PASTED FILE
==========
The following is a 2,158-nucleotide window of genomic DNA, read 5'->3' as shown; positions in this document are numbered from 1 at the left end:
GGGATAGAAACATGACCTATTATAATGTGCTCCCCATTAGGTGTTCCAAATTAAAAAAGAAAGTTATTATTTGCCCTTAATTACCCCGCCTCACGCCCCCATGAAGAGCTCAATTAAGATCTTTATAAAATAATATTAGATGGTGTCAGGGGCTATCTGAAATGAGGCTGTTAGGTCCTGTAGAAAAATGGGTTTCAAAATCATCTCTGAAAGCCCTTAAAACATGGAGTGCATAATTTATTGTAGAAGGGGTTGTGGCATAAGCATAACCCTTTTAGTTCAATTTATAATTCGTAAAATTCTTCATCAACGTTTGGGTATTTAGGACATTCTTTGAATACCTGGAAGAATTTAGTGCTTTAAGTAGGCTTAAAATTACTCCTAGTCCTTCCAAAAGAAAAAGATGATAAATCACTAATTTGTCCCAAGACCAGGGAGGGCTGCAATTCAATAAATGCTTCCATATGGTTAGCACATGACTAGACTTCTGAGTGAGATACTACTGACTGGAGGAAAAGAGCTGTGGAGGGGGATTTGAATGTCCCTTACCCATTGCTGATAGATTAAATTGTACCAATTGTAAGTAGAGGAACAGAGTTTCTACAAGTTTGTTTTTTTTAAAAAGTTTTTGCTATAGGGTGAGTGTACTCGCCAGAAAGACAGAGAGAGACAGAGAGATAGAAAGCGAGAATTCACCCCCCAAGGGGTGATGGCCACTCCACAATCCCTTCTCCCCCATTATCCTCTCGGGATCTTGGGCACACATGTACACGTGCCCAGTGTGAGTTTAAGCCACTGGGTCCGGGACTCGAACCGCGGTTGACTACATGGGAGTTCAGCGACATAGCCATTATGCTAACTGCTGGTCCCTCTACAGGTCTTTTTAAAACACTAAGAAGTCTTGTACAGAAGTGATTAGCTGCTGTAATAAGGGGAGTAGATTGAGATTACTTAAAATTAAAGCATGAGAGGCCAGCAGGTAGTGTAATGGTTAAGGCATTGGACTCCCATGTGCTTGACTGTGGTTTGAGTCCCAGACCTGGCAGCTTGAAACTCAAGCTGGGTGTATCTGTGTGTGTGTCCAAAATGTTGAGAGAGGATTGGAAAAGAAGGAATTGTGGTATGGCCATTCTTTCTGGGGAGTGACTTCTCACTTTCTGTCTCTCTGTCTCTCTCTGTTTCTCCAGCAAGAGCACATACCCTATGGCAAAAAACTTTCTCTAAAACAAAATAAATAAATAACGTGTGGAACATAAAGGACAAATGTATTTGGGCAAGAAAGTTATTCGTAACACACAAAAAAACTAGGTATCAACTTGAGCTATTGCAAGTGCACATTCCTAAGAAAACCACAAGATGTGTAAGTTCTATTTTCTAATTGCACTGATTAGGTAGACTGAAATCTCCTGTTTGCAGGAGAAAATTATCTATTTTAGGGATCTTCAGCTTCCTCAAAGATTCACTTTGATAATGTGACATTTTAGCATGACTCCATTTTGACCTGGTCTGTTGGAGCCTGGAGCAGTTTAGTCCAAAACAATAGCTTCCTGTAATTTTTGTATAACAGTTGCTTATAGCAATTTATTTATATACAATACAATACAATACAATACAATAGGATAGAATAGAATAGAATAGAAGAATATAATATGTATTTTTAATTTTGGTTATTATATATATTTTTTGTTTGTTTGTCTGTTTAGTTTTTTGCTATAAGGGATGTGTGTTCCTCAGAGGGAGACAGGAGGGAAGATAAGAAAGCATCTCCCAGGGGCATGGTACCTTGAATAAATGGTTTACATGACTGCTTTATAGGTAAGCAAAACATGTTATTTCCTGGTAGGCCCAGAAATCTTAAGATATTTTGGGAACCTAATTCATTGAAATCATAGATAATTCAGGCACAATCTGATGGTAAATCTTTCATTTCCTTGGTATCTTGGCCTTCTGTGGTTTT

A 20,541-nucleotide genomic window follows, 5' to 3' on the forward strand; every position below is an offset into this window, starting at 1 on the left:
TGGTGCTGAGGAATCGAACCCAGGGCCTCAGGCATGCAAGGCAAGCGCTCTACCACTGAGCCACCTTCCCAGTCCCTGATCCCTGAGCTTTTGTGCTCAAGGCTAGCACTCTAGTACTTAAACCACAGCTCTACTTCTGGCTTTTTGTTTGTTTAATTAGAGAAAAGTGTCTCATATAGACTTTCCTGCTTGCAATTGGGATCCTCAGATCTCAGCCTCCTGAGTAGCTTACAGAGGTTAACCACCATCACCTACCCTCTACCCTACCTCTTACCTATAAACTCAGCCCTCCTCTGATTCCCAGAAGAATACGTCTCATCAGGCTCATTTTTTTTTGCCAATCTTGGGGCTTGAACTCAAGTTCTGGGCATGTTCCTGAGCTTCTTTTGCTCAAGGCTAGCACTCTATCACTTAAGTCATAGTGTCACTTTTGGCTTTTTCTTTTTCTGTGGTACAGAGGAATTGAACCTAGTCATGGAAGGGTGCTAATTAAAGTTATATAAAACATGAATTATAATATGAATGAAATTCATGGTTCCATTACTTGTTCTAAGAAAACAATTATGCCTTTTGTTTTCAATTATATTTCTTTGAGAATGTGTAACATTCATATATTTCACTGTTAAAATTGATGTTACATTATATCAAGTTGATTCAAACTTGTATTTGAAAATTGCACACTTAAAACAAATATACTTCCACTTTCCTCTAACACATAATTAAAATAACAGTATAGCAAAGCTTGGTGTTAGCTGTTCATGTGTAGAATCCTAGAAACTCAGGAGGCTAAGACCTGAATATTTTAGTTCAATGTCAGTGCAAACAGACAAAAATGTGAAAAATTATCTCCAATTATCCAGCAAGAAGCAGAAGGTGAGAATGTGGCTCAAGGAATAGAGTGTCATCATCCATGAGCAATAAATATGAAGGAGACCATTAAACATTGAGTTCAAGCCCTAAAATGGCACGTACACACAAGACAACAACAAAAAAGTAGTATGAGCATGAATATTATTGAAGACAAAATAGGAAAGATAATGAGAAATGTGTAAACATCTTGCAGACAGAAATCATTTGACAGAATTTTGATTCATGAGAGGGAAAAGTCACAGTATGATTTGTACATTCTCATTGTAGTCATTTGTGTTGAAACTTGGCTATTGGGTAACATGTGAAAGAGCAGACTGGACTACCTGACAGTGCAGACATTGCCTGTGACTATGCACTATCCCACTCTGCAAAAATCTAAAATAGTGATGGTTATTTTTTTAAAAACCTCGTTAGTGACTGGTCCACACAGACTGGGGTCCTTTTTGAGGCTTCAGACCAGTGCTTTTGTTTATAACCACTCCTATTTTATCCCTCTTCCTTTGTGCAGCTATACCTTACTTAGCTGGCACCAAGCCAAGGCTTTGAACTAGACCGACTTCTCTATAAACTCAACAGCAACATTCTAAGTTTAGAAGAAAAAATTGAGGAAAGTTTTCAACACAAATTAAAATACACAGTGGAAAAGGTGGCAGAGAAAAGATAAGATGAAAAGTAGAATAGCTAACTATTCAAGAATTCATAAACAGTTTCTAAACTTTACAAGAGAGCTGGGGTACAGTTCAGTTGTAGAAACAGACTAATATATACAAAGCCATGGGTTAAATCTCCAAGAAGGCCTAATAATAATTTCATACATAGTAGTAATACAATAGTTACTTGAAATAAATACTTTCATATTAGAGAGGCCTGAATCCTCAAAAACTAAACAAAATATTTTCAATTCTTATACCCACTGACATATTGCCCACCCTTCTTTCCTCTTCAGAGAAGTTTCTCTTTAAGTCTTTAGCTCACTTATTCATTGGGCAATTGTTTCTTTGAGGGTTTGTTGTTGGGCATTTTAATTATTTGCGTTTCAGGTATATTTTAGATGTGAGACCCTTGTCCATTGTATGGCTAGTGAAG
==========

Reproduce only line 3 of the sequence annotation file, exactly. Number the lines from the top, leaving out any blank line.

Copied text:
A 20,541-nucleotide genomic window follows, 5' to 3' on the forward strand; every position below is an offset into this window, starting at 1 on the left: